This is especially true given the outmigration of people from small towns. Looking through pictures of the confirmation classes from the years my brothers and I were being confirmed, I see that probably 75% of the kids who grew up in Decorah FUMC have moved away. It’s not that other young people haven’t moved to town since, but the experience of moving can be disruptive those with weaker church attachments. Newer young people moving in are less likely to affiliate with a church than the young people who grew up in a congregation but are now moving away.

Focusing on young families (the golden grail of so many churches) reflects another challenge that small churches have. As churches contract, it becomes harder to maintain a critical mass of young families. My family has been the only young family in some churches we’ve attended, and my kids have been the only kids under 10 in those churches. It can be rough.

For parents who care about passing on the faith to their kids, there is an incentive to switch to another church with more kids and perhaps a Sunday school. Even when I was in high school, the attraction was palpable of the larger, Lutheran youth groups when compared to the small band of Methodists. I know other families in Decorah who were connected to First United Methodist Church but switched to other churches than still had a larger attendance so that their kids would have age-level peers in church.

Exegeting the Experience
Am I making excuses and saying that it’s okay that membership and worship attendance at Decorah FUMC have dropped? No! I sincerely wish it was different. It breaks my heart to see the congregation a fraction of its former self, especially because I know the faith of those who have been a part of the congregation and the good work that the congregation has done.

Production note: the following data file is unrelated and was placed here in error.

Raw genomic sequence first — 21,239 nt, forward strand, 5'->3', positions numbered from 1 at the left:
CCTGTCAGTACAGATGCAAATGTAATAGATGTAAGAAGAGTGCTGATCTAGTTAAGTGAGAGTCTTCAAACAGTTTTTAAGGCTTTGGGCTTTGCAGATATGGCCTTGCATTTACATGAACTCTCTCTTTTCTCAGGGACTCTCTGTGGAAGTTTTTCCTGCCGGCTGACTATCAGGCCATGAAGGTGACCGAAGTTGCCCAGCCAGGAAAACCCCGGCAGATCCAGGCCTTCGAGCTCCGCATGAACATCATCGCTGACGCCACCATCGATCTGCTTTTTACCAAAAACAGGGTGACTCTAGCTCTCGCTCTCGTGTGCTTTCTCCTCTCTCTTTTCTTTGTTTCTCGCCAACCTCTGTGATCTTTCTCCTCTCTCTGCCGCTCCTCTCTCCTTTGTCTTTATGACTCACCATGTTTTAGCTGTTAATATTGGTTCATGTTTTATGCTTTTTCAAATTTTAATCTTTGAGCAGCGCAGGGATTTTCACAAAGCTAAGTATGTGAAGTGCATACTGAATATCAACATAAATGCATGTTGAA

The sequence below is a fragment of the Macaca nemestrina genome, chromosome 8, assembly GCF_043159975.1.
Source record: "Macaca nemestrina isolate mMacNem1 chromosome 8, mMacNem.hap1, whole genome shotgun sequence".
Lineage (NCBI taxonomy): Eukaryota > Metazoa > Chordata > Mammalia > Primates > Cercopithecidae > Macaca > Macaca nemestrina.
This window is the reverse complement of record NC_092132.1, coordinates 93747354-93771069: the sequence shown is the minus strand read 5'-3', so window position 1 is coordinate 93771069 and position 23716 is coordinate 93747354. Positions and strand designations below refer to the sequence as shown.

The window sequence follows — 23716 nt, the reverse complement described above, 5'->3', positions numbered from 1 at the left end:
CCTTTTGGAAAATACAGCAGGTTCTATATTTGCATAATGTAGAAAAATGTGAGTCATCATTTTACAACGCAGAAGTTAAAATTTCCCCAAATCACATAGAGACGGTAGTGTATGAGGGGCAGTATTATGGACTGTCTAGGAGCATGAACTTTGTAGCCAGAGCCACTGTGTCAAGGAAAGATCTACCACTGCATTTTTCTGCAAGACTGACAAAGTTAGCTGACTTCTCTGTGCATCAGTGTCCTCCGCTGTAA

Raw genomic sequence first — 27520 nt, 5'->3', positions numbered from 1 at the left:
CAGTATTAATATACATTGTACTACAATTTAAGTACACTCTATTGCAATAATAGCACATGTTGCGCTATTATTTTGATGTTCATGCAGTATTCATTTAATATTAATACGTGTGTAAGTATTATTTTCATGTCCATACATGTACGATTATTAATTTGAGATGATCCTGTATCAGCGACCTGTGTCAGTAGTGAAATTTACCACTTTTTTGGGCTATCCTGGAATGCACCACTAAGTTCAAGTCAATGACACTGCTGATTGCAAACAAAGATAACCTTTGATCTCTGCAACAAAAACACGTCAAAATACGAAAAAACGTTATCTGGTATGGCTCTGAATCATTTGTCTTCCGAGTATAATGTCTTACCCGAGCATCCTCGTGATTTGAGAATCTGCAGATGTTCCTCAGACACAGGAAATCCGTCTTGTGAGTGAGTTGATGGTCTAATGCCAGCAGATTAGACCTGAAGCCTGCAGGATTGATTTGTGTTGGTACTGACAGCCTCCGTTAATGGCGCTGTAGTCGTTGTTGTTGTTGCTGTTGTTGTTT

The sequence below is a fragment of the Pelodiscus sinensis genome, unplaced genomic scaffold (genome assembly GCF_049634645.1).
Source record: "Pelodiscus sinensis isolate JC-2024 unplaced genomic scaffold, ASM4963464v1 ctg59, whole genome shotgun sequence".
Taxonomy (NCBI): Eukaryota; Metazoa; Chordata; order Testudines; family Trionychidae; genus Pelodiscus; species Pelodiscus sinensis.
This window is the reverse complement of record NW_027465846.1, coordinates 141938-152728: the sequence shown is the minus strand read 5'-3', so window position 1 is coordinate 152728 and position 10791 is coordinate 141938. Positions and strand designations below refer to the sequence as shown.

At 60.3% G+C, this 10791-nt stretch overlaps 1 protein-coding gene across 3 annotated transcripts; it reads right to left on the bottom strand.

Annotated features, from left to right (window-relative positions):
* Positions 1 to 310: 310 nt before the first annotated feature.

What I am saying is that I don’t think we should place all the blame for these changes on the congregation itself. Has the congregation made mistakes in the past 25 or 30 years that have cost it members? Sure. Every organization makes mistakes, and the congregation and its ministers have made mistakes too.

But the congregation has also done things right and tried new things in the past 25 or 30 years, things that the experts say should lead to growth and vitality. They experimented with a new, non-traditional worship experience. They’ve been heavily involved in their local community. People are willing to talk about their faith. They have welcomed new members. When I look around on Sunday, a good portion - probably between a quarter and a third - of the people in the pews were not yet there when I was growing up.

And many of the factors affecting the congregation are far beyond its control. It cannot control the educational, economic, and cultural incentives that make young people decide to leave town. It did not control the 2019 General Conference, though its outcome did cost the church members. It certainly didn’t control the COVID pandemic, though that’s been the most disruptive impact on church attendance in living memory. And, while everyone bears some responsibility for the larger cultural shifts away from church attendance and membership, it is unfair to hold individual congregations responsible for solving a problem that US Christianity as a whole has not been able to.

Decorah FUMC is a good congregation, and it has done good ministry and continues to do good ministry, even as its numbers have declined. And as hard as it may be to see empty pews, what’s even harder is to see good, faithful people feeling like they have failed because of those empty pews.

Yes, evangelism should be a practice and a value of the church. But to fault every congregation that is not growing amidst a tidal surge in the opposite direction, especially congregations in areas with real demographic limitations to growth, is cruel. We cannot expect every congregation to be like those in growing suburbs. And to insist that they must is to abdicate responsibility for really engaging with the reality of nearly half of American congregations.

Nor is it productive to make congregations feel bad because they have fewer members. No one wants to join a floundering or failing organization. Telling congregations that they have failed because they have lost members is counter-productive to the goal of bringing in new people. Christianity is about good news, not about fulfilling obligations even though the experience is sort of a downer.

To continue to reach new people, we need to focus on what goes right at our churches, not just what goes wrong. So, in my next post, I’m going to write an appreciation of Decorah UMC and celebrate the things that go right there, and in so many other United Methodist congregations in the United States.